The Chatter

First Episode of TNT's American Race Focuses on Baltimore

Devin Allen emerges as true hero of Charles Barkley’s American Race.

By Max Weiss | May 12, 2017, 11:48 am

The Chatter

First Episode of TNT's American Race Focuses on Baltimore

Devin Allen emerges as true hero of Charles Barkley’s American Race.

By Max Weiss | May 12, 2017, 11:48 am


Last night TNT aired the Baltimore-themed episode of Charles Barkley’s four-part series, American Race (formerly The Race Card). The episode drew some headlines and controversy before it aired after Barkley’s town hall on the relationship between cops and citizens dissolved into something of a shouting match. To Barkley’s credit, he stayed and listened, even when one Baltimore resident accused Barkley of “hiding behind a wall” and being “sick.” Barkley’s intentions may be good, but his approach to race relations is naïve and not nuanced—it basically boils down to, “Why can’t we all just get along?”

As for his views on Baltimore, let’s just say that some of his insights—that Baltimore is a “very divided city” or that our inner cities are lined with boarded up or unlivable rowhomes—aren’t exactly revelatory to those of us who live here.

At least Barkley had the good sense to use Devin Allen, the local photographer whose image of a black man retreating from a line of heavily armed cops made the cover of Time magazine, as his guide.

Allen takes Barkley to his house, where his mom makes her famous crab dip (Barkley approves) and Barkley and Allen’s family discuss whether the events in the wake of Freddie Gray’s death at the hands of the police was an “uprising” or a “riot.”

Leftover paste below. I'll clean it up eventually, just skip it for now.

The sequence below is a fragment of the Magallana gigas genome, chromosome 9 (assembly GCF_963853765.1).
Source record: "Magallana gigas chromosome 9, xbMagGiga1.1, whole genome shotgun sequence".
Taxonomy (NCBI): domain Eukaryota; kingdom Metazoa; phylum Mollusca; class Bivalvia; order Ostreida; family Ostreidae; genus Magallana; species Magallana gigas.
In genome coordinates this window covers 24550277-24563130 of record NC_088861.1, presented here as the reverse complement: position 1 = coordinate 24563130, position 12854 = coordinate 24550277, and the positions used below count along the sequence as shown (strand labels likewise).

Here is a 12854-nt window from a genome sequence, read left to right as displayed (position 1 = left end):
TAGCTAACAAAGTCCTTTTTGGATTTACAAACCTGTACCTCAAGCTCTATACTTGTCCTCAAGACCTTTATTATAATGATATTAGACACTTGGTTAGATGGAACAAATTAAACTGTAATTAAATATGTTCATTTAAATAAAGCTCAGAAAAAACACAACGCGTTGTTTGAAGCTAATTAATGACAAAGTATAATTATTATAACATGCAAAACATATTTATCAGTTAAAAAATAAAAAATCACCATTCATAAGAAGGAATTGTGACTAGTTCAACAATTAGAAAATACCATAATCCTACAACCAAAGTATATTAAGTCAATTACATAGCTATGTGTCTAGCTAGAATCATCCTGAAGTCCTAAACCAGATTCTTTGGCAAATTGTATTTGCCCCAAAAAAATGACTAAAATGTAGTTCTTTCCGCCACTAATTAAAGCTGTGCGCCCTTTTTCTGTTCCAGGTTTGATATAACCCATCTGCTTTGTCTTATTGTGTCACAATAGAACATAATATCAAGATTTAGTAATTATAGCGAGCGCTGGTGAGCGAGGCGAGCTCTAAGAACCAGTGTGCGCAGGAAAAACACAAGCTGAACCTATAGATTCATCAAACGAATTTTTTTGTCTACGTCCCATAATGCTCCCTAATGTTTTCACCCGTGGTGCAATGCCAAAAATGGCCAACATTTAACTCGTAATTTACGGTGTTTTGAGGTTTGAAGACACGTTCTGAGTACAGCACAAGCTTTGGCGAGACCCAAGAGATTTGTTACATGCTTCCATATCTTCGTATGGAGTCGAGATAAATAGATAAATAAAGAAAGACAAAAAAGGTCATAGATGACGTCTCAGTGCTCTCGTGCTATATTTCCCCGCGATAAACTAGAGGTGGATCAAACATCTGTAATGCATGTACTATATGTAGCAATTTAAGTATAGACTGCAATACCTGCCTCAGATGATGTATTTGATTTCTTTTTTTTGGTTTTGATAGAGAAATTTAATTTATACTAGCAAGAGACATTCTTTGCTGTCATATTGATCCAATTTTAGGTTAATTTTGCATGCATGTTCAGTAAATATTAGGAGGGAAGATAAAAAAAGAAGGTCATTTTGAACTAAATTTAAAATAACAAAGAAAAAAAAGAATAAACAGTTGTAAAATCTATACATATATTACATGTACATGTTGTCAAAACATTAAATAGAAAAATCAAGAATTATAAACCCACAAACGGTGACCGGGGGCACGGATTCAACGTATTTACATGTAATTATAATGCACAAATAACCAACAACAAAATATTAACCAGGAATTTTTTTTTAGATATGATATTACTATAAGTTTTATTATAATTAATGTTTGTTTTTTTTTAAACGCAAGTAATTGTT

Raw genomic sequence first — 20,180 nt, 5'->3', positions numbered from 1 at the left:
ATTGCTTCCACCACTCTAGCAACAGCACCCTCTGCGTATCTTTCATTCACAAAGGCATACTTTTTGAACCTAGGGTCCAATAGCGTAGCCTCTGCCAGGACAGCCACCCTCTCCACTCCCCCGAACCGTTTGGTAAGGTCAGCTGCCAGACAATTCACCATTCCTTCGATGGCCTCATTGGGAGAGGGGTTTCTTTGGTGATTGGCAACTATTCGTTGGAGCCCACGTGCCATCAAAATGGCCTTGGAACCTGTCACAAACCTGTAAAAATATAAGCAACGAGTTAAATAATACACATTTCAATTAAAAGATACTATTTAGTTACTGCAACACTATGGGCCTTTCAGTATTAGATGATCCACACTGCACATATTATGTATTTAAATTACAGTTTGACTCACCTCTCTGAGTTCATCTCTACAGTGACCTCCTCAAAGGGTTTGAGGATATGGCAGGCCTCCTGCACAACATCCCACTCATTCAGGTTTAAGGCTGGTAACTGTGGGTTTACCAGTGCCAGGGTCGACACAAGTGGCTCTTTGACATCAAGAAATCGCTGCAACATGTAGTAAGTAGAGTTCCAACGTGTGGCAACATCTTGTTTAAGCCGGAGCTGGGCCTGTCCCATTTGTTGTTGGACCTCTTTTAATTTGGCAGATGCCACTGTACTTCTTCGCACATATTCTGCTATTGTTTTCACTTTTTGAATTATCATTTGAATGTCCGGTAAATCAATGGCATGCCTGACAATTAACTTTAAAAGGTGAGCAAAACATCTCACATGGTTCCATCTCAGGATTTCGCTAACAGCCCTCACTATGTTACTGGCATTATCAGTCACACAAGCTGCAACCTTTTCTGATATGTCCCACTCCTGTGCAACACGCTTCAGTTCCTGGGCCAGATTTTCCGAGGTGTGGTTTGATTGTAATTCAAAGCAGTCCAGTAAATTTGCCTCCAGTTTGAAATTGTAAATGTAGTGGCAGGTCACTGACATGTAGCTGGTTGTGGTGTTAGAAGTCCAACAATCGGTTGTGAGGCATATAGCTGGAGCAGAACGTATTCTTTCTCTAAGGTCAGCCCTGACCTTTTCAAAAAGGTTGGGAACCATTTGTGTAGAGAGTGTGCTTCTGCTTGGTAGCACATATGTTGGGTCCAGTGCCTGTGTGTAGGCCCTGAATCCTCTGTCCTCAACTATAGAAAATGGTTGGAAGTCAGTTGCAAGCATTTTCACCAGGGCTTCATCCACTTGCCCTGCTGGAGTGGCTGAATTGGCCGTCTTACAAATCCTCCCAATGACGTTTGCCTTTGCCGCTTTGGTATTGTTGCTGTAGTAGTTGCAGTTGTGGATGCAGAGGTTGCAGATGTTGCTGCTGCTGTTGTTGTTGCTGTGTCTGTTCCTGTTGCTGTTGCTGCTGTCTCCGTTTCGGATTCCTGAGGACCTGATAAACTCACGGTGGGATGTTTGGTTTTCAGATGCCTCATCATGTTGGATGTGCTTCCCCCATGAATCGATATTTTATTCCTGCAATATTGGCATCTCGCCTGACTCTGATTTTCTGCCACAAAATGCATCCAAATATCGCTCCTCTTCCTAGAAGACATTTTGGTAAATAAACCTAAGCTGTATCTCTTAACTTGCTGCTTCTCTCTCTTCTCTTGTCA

Allen feels strongly that it was an uprising—an expression of righteous rage and an attempt to finally be seen and heard; Barkley, who famously called the Ferguson protesters “scumbags,” thinks it’s dumb for people to destroy their own property. Later it’s Allen who is able to calm inflamed tempers at the town hall, essentially vouching for Barkley as someone who is on their side, or at least trying to be.

Barkley also tours the Sandtown neighborhood where Freddie Gray lived. In a humorous moment, Gray’s lawyer, Billy Murphy, accuses Barkley of voting for Donald Trump. Barkley shakes his head but doesn’t quite deny it, either.

At one point, Barkley goes to the Baltimore Police Station and talks to some cops who seem genuinely distressed over the unrest and Baltimore’s deeply entrenched problems. This is good. Less good is a scene where Barkley partakes in a simulated police training exercise. With his “gun” at the ready, Barkley is instructed to figure out whether or not deadly force is required. In each scenario—or at least the ones TNT chose to air—it was kill or be killed for the cop. In one scenario, a man with a knife approaches Barkley in a stairwell. Barkley doesn’t shoot. The screen goes blank.

“You’re dead,” the cop supervising the exercise tells him. 

Barkley’s heart is definitely in the right place and this country does need to have a more open dialogue about race. (Subsequent episodes look at Muslim Americans, immigration, and Hollywood stereotyping.) Still, for a more thoughtful reflection on race, I’d recommend Ava DuVernay’s 13th, Theo Anthony’s Rat Film (which just played at the Maryland Film Festival), or—if I might be so bold—two of our feature stories: A Tale of Two Cities (on Freddie Gray's Baltimore) and Who Wants To Be a Cop Now?

Meet The Author
Max Weiss is the managing editor of Baltimore and a film and pop culture critic.

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